Cincy Beerfest Review

Cincy Winter BeerFest: On February 17th and 18th , Cincinnati held its 10th annual Winter Beerfest. This beerfest is unlike any that I have ever been to. There were over 500 beers from over 150 breweries, there was live music for entertainment, food trucks with anything from mac and cheese to barbeque to Asian small plates to a donut burger. If you could imagine it in either beer or food it was more than likely in the Duke Energy Center, including a silent disco. Unlike the Indy Winterfest, it was not nearly as cold nor did people have to stand out in freezing temperatures to get in and enjoy the fruits of so many brewers labor. The convention center was set up so that pre-banding occurred within the same building as the event, literally just upstairs from the main entrance. There was a plethora of security guards to check your ID’s and once you were proven to be worth (21+ yrs. of age), there were around 15 or so lines to let you through to the beer if you hadn’t been pre-banded. Overall the layout of the event and flow of people was astronomically better than Indy Winterfest and there was no need for discounted tickets to another event.

With this being my first beerfest outside of the state of Indiana I was shocked to learn that other states have odd and sometimes confusing alcohol laws and that we aren’t the only crazy state in the Union with some random blue laws. In Ohio, there has to be an exchange occur for alcohol to be served. For this event, everyone was given 25 little blue tickets to exchange for their beer. Interestingly enough, I still had a majority of my 25 tickets left at the end of the night and I didn’t skimp on drinking. If the pourers were from the brewery they really didn’t care about the tickets, they just wanted you to try their beer. The volunteers who were pouring for breweries on the other hand were more in tune with the law and kept asking for the tickets. But enough about how it was different from Winterfest and random state’s blue laws and on to the important stuff, specifically the people, the beer, and the event.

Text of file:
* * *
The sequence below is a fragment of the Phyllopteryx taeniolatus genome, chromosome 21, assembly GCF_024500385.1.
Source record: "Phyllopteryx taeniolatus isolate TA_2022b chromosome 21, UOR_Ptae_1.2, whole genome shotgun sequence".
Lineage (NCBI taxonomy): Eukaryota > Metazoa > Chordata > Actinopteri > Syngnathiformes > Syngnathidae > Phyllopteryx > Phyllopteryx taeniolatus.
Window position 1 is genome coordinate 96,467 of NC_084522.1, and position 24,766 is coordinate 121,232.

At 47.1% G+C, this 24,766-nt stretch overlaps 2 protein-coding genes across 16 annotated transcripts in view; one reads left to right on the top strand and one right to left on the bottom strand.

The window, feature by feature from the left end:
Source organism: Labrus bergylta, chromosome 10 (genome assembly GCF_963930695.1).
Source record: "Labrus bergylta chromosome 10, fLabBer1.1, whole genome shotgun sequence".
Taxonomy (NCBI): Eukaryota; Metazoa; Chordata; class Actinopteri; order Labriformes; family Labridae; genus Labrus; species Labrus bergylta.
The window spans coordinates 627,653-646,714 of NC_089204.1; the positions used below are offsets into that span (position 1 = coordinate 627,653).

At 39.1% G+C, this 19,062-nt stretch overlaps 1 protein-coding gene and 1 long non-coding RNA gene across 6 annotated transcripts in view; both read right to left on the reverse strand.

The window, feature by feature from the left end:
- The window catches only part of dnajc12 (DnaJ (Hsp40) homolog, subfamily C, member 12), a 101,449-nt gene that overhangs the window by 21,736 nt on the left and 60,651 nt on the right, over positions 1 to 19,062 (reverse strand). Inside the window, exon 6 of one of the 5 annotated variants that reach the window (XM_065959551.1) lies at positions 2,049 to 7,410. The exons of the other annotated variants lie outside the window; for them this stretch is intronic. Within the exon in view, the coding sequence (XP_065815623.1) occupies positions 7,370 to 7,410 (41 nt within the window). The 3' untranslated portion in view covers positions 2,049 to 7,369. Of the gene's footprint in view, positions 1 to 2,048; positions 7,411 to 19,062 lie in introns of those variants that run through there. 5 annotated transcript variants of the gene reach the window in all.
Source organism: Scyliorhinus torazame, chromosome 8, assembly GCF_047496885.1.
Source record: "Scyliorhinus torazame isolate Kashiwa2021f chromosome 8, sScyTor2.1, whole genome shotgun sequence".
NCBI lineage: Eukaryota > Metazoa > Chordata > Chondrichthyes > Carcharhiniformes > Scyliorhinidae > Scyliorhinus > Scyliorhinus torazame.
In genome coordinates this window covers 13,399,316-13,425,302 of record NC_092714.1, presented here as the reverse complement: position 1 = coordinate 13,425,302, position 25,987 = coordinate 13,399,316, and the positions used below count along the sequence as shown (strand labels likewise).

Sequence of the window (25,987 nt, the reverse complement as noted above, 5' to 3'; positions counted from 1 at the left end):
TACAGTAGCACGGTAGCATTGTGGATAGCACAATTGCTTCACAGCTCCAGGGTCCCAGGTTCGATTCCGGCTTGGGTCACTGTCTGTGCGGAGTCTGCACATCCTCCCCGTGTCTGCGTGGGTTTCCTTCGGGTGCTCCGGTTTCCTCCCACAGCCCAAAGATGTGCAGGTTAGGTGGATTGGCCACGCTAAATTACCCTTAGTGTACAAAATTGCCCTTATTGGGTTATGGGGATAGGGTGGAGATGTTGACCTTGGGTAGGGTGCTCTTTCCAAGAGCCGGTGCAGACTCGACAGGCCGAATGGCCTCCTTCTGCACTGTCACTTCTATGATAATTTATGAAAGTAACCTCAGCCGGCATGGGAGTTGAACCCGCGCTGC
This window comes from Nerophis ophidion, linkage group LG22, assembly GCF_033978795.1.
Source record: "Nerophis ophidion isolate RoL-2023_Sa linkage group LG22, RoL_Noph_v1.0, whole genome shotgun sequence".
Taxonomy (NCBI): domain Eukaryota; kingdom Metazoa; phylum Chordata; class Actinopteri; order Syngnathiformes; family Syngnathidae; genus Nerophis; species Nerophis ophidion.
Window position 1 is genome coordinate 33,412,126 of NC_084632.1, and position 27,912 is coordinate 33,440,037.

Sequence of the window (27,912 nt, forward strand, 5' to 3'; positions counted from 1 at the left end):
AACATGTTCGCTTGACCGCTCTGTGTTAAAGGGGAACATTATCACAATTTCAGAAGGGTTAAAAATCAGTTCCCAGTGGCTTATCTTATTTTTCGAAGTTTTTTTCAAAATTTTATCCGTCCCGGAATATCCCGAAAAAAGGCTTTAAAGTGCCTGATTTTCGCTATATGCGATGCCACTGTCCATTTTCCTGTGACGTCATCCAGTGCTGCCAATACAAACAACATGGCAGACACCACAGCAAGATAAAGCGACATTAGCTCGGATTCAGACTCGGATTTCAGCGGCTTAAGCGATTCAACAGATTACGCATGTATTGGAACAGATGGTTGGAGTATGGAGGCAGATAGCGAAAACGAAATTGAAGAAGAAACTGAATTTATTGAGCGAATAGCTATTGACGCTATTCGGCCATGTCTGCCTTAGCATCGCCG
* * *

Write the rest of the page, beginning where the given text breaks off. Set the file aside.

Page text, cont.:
The people, what can I say, the people were awesome. First, Lauren, Vicki, Mickey and myself were in attendance from CCZ (sorry if we missed anyone), and we had a great time hanging out and drinking beer. For a majority of the event it was a free-for-all and we dispersed like a rabid pack of dogs on the event. I went one direction, Lauren followed but headed to a separate table and Mickey and Vicki were off on their own escapades. As all of us had purchased VIP entrance tickets, we were given the 25 tickets and an 8oz glass. Needless to say, I do not need 200oz of beer let alone in a 5-hour period, so Lauren and I were able to split drinks and enjoy more samples without becoming so intoxicated that a small spark would have ignited us. We took the more casual approach to maneuvering the 500 beers and 150 breweries and set out to try beers we hadn’t ever had or breweries we hadn’t heard of. This allowed us to pick and choose the lines we wanted to wait in (not too many) and also spend time talking to the brewers who were more than gracious to talk to a couple of homebrewers who enjoyed their beer (thanks Wooden Cask). Vicki on the other hand had her lineup set with the have to have 30+ beers, the want to haves (another 20+) and then the ‘if I am still standing and want more’ beer list. This plan worked out quite well for Vicki as she was able to check off her entire must have list.

The Beer. Where do I even begin with the beer. Let’s start with the Beer List. There were breweries that were local to Cincinnati, there were regionally located breweries and then you had the giants of the craft beer industry. All of them were more than happy to provide a tasty beverage and some even produced some out of this world samples. My favorite sample was from the already mentioned Wooden Cask who is a recently opened brewery from nearby Newport. They had some spot on British beers with an English Brown Ale that was the perfect balance of malt and hops and an English Porter. I also found that Figleaf, a brewery out of Middleton, OH also produces a great English Special Bitter (ESB). I went into this event really excited to see that a lot of breweries were bringing their Kolsch’s to the event. However, in the end I only got to sample one as the rest of the breweries did not have it. The one I had was just OK, there were some off flavors not normally present in a kolsch. Overall, the beer provided was overall on the up and up and whatever type of beer suits your fancy, you could find it and then some.

 

The Event. This is an event that I will definitely go back and we are already making plans and trying to get a bigger group to go down and enjoy with us. The people who are volunteering are wonderful, the breweries provided great beer, the venue is set up great for an event and the people of Cincinnati are wonderful and were great hosts. At any point, you were likely to bump into someone, but everyone continuously was saying excuse me and apologizing for bumping into each other. This was a refreshing atmosphere when compared to many events where people get to intoxicated and manners go out the window. Overall this event is one that is a top recommendation for anyone wanting to go to a beerfest outside of Indiana and provides for a nice easy drive and weekend away. Also, see Jungle Jim’s, Ikea, and Bass Pro Shops but that is not beer related, except Jungle Jim’s. While there weren’t any homebrewers and homebrew clubs pouring at this event, we all enjoyed the fruits of many brew master’s labor and will likely be attending the 11th annual Cincy Beerfest.

 

Matt Wolford – Cincy Beerfest Review

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